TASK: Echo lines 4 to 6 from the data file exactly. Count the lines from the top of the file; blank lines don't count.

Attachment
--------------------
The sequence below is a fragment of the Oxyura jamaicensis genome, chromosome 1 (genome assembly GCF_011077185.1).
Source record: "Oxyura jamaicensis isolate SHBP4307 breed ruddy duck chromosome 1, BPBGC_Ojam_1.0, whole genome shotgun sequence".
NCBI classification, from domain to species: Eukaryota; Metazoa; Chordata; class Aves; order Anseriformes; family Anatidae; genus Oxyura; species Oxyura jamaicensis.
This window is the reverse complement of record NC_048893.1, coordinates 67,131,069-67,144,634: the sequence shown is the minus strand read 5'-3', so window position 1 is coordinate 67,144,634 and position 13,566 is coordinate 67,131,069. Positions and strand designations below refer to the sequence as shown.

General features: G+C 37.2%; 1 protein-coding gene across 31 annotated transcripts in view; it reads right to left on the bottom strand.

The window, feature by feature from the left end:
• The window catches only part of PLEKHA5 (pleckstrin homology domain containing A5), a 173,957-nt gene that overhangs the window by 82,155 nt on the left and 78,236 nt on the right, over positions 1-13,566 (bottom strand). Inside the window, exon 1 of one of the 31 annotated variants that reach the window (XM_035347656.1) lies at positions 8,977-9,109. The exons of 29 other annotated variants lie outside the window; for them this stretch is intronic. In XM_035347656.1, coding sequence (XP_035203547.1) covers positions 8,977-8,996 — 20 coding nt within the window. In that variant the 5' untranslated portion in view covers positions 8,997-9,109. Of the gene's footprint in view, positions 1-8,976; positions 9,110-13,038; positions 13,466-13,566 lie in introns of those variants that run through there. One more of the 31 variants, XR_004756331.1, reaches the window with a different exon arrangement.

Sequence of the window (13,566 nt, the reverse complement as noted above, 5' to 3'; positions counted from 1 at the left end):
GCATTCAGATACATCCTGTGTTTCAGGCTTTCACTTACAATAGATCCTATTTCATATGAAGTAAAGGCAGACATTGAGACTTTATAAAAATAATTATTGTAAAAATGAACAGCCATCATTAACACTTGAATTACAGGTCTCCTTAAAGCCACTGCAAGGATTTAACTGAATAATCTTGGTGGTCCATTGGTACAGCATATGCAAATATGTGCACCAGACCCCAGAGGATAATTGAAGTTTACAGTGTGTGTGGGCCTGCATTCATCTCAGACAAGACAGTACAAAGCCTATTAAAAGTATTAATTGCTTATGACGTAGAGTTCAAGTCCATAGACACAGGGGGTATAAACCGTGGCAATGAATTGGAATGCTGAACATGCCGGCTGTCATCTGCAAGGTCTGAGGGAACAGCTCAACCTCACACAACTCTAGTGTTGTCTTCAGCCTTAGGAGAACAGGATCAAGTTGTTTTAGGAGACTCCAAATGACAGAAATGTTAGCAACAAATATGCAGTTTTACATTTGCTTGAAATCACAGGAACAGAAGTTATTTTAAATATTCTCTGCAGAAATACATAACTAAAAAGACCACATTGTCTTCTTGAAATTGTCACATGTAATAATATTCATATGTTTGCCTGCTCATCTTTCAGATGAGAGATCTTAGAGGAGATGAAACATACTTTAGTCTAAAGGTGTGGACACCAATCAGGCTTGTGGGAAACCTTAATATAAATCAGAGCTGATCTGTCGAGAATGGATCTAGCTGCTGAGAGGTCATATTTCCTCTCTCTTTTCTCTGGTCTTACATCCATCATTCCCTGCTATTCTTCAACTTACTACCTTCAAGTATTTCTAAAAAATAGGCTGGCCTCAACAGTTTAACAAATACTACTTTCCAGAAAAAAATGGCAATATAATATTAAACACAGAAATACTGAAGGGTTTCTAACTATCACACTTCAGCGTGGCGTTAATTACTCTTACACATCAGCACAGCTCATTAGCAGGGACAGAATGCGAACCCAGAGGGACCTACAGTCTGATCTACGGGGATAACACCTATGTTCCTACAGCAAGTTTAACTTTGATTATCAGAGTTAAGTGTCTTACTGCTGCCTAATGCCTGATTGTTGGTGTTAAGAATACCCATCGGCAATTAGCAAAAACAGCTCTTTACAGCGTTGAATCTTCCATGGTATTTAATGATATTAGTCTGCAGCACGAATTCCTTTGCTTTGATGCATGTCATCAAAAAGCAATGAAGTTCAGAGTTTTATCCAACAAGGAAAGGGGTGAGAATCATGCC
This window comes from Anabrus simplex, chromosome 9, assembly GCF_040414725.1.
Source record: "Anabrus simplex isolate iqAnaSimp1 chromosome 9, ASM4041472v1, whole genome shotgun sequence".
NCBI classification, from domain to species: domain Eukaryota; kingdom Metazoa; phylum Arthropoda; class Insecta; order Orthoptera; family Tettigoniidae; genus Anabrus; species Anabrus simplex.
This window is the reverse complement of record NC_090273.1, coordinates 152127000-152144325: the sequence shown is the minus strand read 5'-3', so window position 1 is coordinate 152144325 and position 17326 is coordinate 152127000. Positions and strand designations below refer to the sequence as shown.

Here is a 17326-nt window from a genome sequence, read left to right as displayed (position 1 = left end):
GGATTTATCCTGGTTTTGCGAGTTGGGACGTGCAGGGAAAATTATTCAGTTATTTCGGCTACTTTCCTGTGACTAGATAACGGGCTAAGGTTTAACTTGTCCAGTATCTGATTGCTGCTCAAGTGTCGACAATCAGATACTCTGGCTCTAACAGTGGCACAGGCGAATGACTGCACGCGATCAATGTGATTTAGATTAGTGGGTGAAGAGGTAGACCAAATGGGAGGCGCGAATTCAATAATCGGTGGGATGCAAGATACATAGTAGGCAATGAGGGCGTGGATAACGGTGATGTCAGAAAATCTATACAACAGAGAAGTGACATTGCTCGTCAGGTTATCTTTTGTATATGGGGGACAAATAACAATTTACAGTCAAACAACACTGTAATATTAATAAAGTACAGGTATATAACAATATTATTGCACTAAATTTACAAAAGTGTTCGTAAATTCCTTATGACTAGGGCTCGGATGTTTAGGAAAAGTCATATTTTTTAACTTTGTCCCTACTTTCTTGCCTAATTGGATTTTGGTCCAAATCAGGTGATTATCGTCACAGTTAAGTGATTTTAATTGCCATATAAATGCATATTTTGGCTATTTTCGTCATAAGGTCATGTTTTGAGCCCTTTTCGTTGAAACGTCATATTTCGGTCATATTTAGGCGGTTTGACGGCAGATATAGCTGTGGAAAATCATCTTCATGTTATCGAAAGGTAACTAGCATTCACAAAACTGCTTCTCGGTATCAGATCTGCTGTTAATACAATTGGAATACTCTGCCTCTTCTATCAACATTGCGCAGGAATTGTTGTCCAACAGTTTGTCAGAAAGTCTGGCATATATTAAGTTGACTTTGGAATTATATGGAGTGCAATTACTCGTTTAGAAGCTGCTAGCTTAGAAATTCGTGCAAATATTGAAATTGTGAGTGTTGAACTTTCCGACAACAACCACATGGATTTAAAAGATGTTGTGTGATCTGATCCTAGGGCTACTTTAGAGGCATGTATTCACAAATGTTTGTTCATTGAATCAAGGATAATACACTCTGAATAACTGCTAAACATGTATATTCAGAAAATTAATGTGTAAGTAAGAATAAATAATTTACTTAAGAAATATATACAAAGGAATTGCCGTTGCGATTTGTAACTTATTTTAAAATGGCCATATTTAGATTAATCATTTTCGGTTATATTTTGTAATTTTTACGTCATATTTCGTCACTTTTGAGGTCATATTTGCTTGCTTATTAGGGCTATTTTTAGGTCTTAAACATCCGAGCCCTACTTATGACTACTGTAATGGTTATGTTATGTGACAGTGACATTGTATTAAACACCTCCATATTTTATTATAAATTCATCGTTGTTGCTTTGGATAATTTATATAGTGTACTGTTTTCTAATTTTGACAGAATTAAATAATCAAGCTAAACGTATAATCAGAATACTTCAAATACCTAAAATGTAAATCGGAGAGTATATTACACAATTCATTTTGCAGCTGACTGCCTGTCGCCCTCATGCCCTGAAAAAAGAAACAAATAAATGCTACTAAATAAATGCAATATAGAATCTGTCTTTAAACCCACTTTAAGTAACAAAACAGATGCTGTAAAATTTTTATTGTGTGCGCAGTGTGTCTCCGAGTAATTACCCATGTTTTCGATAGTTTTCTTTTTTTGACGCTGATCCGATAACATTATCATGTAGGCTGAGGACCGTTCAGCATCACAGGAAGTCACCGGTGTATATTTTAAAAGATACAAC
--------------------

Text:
This window is the reverse complement of record NC_048893.1, coordinates 67,131,069-67,144,634: the sequence shown is the minus strand read 5'-3', so window position 1 is coordinate 67,144,634 and position 13,566 is coordinate 67,131,069. Positions and strand designations below refer to the sequence as shown.

General features: G+C 37.2%; 1 protein-coding gene across 31 annotated transcripts in view; it reads right to left on the bottom strand.

The window, feature by feature from the left end: